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I am trying to run a .csh script and read it's output into a StringBuffer. the output sometime returns empty although running the script from console returns some output. the same running flow can sometimes returns output and sometimes not, although nothing is changed in the way the process starts (same script, path , args) and the script isn't changed as well. I'm not getting any exceptions thrown. what might cause output now to be read correctly/successfully ? the code segment is

public static String getOutpoutScript(Process p) {
    InputStream outpout = p.getInputStream();
    logger.info("Retrived script output stream");
    BufferedReader buf = new BufferedReader(new InputStreamReader(outpout));
    String line = "";
    StringBuffer write = new StringBuffer();

    try {
        while ((line = buf.readLine()) != null) {
    } catch (IOException e) {
        // do something

    return write.toString().trim();


beside the fact not closing the streams is not good, could this or something else in the code might prevent output from being read correctly under some circumstances ?


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Have you debugged to see that p.getInputStream() is always the same, and output is assigned correctly? –  MDeSchaepmeester Apr 30 '12 at 11:45
Could be the same problem as stackoverflow.com/questions/10365402/… –  Attila Apr 30 '12 at 11:45

3 Answers 3

If you launch it with ProcessBuilder, you can combine the error stream into the output stream. This way if the program prints to stderr you'll capture this too. Alternatively you could just read both. Additionally, you may not want to use readLine, you could be stuck for awhile if the program does not print end of line character at the end.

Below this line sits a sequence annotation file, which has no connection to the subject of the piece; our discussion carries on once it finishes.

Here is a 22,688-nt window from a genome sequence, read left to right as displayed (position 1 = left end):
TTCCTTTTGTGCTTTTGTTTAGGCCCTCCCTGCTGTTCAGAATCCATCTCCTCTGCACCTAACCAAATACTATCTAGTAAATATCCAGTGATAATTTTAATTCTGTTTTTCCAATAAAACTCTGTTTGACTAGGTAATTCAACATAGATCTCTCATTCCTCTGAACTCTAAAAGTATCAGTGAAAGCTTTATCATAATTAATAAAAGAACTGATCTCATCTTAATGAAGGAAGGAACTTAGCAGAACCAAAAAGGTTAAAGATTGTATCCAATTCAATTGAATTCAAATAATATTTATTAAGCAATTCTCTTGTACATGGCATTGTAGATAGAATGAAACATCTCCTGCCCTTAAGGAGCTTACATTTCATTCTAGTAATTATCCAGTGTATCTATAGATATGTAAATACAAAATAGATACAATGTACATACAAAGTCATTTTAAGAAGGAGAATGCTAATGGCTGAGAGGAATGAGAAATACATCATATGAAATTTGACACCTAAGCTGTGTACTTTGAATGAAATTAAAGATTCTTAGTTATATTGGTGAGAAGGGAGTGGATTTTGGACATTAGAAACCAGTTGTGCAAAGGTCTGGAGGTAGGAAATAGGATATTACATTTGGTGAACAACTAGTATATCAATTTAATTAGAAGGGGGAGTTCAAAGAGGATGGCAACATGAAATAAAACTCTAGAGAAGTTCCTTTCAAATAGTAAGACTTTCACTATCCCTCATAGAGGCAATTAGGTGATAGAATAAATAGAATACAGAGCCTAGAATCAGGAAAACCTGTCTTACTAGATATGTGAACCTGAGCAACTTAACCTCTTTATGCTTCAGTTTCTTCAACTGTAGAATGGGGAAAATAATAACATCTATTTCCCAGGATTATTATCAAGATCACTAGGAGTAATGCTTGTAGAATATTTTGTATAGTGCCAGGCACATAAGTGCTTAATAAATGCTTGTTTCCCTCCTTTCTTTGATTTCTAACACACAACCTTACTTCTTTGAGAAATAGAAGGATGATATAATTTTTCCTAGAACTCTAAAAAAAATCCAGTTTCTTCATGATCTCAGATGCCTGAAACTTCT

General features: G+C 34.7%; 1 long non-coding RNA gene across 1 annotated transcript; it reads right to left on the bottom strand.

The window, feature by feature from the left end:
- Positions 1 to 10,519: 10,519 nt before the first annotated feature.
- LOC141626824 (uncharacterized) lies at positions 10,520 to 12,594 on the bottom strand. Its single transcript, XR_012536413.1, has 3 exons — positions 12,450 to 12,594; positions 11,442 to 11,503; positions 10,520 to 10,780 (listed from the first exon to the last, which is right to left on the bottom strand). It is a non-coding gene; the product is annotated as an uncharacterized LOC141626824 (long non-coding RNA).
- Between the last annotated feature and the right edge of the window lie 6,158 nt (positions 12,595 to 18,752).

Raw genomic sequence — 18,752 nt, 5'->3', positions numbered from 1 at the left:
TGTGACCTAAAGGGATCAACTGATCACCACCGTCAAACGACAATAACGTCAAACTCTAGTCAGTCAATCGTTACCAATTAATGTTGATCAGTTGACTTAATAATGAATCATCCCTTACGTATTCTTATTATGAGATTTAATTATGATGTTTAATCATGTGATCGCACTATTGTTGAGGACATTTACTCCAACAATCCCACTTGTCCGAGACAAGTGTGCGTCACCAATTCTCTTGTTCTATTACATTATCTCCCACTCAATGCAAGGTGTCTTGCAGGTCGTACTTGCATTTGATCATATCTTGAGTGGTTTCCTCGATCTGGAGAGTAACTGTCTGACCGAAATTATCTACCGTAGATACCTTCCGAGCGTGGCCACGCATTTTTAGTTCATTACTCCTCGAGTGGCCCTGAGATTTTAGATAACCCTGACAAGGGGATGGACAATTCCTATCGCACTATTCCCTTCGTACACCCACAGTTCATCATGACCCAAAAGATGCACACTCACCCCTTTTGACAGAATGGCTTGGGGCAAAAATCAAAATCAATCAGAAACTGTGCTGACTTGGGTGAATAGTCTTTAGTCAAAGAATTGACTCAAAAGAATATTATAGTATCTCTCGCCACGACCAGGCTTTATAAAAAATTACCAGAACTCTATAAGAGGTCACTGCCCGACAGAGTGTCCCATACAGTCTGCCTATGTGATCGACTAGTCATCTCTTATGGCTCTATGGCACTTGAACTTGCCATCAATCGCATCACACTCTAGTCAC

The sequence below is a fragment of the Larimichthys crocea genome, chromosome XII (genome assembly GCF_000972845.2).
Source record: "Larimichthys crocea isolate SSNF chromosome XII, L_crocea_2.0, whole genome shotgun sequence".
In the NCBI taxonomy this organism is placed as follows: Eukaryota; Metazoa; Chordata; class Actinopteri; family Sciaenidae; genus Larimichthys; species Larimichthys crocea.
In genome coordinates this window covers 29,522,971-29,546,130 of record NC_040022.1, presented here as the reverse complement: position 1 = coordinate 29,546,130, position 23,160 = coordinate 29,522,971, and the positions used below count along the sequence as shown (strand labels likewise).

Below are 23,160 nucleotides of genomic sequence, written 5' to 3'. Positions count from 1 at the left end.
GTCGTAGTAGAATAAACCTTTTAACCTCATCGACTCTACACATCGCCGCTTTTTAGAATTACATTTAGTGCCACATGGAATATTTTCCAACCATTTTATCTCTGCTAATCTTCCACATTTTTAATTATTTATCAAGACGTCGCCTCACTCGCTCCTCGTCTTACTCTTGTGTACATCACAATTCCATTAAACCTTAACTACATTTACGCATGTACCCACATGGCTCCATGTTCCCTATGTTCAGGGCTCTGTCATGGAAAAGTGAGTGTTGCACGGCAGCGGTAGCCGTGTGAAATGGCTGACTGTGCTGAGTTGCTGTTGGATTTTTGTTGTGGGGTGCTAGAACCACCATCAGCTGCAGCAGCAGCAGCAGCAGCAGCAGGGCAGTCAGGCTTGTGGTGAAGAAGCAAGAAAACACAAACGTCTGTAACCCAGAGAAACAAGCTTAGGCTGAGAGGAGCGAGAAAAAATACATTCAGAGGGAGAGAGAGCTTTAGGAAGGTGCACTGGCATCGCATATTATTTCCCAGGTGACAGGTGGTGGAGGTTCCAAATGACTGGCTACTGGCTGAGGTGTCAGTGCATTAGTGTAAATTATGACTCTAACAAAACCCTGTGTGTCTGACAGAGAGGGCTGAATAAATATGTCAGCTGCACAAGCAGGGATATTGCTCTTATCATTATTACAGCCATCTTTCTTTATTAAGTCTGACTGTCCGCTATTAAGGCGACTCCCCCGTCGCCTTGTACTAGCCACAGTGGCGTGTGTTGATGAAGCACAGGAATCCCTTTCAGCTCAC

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the script output is always in the same format (4 lines, 5 words each). so readLine doesn't seems like the problem. i will try reading the error stream. thanks. –  crls123 Apr 30 '12 at 12:01

Maybe you must replace p.getInputStream() with p.getOutputStream()

Besides this sometimes processes can block waiting on input, so you must read and write asynchronously - one possible solution is to use different threads - e.g. one thread is reading, other is writing and one that is monitoring the process.

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He could switch between errorstream and inputstream. But switching to outputstream does not make any sense in this context –  Guillaume Polet Apr 30 '12 at 11:48
Its confusing but InputStream is an InputStream to Java, but the output stream of the program (and visa-versa) –  Peter Lawrey Apr 30 '12 at 11:49
you need to look at the streams from your point of view and not the process', if you would like to write somewhere (create output) use an output stream, if you would like to read (get input), use input stream –  crls123 Apr 30 '12 at 11:59

If you have an error, this will write to getErrorStream() by default. If you have a problem, I would ensure you are reading this somewhere.

If the buffer for this stream fills, your program will stop, waiting for you to read it.

A simple way around these issues is to use ProcessBuilder.redirectErrorStream(true)

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